We live in an age of celebrity. We, as writers, have to face it. And if we are not Names (eg Jeffrey Archer, Jilly Cooper, Wilbur Smith, Hilary Mantel; writers who have worked their way up in the past to well-deserved success), or "celebrities" (Jordan, Pippa Middlleton, Alan Titchmarsh), nowadays, we are in for a struggle.

Take Richard and Judy. Someone pointed out to me today that Judy Finnegan's debut novel is currently no. 430 in Amazon sales; Richard Madeley's  is no. 10. These may well be excellent novels, but perhaps it doesn't matter so much if they are not. Richard has (to my knowledge) done two TV interviews about his novel, although probably he doesn't need to, while some of us are lucky if we get a five-minute slot on local radio. The odds are very much against us, whether we are brilliant or pretty poor. It's a fact.

I read a lot of new novels, and some are quite outstanding, like Clare Morrall's wonderful The Roundabout Man. ,  and yet that novel (for example) is currently at no. 141,000.

So while I enjoy rather than envy those who deserve success, I am sad for much of the publishing industry. Sad, that so many good novels seem to go unnoticed (and largely unread), and some terrible ones do well. It's something we as run-of-the-mill writers have to live with (here, I speak for writers like myself), and do the best we can. We write because we love writing, and accept with pleasure such rewards as may come our way. But it is hard to read a book that is badly written, and possibly even ghost-written, whose 'author' is flying high in the charts, while many of the rest of us just bump along near the bottom (and are very grateful to be published at all).

Wednesday 3 July 2013

A plea and a bargain!

For some reason, Macmillan have reduced the Kindle price of my novel, The Birds, the Bees and Other Secrets, to the rather odd price of £2.09p. But no matter. At this price, it just could be the bargain you're waiting for (they're bringing out a very expensive new paperback in August, too. I'm not sure why they're doing that, either). After all, this is less than the price of a pint of beer (never mind the pork scratchings).

Like many writers, I find advertising my books almost impossible. I've even been known to give a talk where I've been invited to speak, and sell copies of my book, and haven't been able to bring myself to get the books out of my bag.  But here goes:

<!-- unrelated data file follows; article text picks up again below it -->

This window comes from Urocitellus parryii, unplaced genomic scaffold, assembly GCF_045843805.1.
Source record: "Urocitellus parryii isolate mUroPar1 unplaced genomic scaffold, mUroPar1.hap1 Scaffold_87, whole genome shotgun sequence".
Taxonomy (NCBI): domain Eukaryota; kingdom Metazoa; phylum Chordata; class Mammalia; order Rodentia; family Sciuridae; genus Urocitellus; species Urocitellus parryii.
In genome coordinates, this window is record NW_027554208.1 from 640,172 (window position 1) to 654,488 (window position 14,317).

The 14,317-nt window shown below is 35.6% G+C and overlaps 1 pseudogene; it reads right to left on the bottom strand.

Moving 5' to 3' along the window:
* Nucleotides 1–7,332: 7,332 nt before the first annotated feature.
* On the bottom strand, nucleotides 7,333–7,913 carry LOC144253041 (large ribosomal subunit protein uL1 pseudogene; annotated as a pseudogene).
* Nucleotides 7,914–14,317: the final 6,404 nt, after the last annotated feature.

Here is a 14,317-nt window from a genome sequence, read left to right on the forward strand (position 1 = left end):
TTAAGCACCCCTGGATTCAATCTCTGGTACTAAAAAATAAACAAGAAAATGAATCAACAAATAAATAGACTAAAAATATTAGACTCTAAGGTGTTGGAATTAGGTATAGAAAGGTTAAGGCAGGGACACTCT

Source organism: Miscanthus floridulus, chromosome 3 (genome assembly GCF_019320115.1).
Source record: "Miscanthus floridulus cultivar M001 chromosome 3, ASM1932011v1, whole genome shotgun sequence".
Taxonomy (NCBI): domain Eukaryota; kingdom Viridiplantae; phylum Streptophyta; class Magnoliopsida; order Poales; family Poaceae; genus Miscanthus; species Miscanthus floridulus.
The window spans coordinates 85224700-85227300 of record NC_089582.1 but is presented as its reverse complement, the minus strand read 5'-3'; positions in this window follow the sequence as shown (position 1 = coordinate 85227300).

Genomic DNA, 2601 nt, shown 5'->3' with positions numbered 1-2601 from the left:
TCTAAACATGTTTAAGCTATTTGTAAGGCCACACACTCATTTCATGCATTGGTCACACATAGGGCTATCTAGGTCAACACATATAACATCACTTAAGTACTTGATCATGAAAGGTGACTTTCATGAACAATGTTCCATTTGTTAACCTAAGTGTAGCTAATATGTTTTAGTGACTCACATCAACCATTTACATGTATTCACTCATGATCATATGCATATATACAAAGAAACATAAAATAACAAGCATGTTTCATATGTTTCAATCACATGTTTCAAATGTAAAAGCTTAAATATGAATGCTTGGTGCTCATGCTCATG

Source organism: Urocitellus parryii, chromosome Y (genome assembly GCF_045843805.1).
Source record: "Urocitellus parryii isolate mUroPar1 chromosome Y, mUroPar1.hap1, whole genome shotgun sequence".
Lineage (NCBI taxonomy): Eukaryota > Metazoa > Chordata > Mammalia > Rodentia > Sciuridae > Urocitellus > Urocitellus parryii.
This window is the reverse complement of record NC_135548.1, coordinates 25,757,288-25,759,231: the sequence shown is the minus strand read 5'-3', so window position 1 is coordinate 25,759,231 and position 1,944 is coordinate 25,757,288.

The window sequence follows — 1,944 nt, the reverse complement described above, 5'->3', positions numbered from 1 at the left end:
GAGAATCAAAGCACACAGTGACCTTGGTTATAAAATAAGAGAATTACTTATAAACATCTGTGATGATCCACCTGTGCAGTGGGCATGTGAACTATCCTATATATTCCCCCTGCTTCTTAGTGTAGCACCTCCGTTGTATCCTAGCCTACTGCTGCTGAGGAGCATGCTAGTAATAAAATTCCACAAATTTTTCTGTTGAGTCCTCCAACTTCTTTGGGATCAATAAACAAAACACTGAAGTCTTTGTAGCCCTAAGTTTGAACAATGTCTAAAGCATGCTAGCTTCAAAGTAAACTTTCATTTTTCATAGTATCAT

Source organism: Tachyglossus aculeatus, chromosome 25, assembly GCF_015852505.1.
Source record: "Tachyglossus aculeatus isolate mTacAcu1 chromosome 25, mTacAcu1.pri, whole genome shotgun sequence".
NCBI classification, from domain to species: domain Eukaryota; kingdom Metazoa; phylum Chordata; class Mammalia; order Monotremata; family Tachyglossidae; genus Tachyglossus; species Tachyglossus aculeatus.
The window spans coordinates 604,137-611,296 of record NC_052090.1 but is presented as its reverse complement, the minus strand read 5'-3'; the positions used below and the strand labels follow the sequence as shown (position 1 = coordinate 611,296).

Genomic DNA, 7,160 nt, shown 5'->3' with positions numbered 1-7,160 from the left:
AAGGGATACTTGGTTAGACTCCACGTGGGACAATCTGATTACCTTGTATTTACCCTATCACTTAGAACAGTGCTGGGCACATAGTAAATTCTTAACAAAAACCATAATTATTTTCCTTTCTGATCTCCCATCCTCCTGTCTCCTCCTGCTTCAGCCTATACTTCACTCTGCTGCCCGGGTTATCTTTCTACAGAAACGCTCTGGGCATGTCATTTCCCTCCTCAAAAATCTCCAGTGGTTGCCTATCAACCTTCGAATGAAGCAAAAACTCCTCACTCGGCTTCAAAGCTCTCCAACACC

Please, please buy my novel! I would offer to give you your money back if you didn't  like it, but doubt whether anyone would take me up on that...?

Anyway, here's a brief extract to give you a flavour of the novel. There's a link to buy at the bottom of this post.

The party was a success. All my mother’s parties were successes, as she didn’t hesitate to remind me. It seemed as though everyone I had ever known was packed into our house, eating and drinking and laughing, some of them smoking strange-smelling cigarettes, others making uninvited use of the bedrooms to further their new-found friendships.

Richard had brought his ukulele; Greta sang along to an old gramophone record, accompanied by Mum on the ironing board; someone I had never seen before had brought bagpipes; The Dog sat in the cupboard under the stairs and howled. The noise was indescribable.

I found Lucas sitting on the stairs drinking a pale liquid out of a bottle.

Vodka,” he explained briefly. “Want some?”

I nodded, and took the bottle from him.

It doesn’t taste of anything,” I objected.

It doesn’t have to,” Lucas grinned. “Have some more.”

I had some more, and soon discovered that Lucas was right. It didn’t matter in the least what vodka tasted like; it was the effect that mattered. Very soon I was singing along to the nearest instrument (the bagpipes, as it happened; not an easy instrument to sing along to, but as I discovered, I simply had to open my mouth and the vodka did the rest).

At half past eleven, the neighbours started to bang on the door and talk about disturbed sleep and work in the morning. Mum smiled and apologised and invited them all in, and some of them even went home to fetch more bottles to replenish our diminishing stocks.

Just think,” I said to Lucas, as we walked unsteadily towards the kitchen in search of more food. “Any of these people could be our fathers.”

So they could.”

But it Here. Please!

Monday 1 July 2013


I won't use that overused expression and say they're a nightmare, but they come pretty close. My sons in particular get exasperated because I cannot for the life of me remember them (the passwords, not the sons).

I've just had to make up a new one (the "forgotten your password" link was just made for me). The instructions are to "make it hard to guess and not use personal information". But if I do that, then it's hard for me to guess, and so I forget it, and the whole blessed cycle starts again.

And then just when I've chosen a really good one, I'm told to include extra capitals and numerals, and make it even more forgettable. But I do like the way it checks that I'm me by asking me the name of my first pet (I can't tell you, of course, except that she was a rabbit and next door's dog got her). That little personal touch makes me feel all warm and fuzzy. Aaaaah...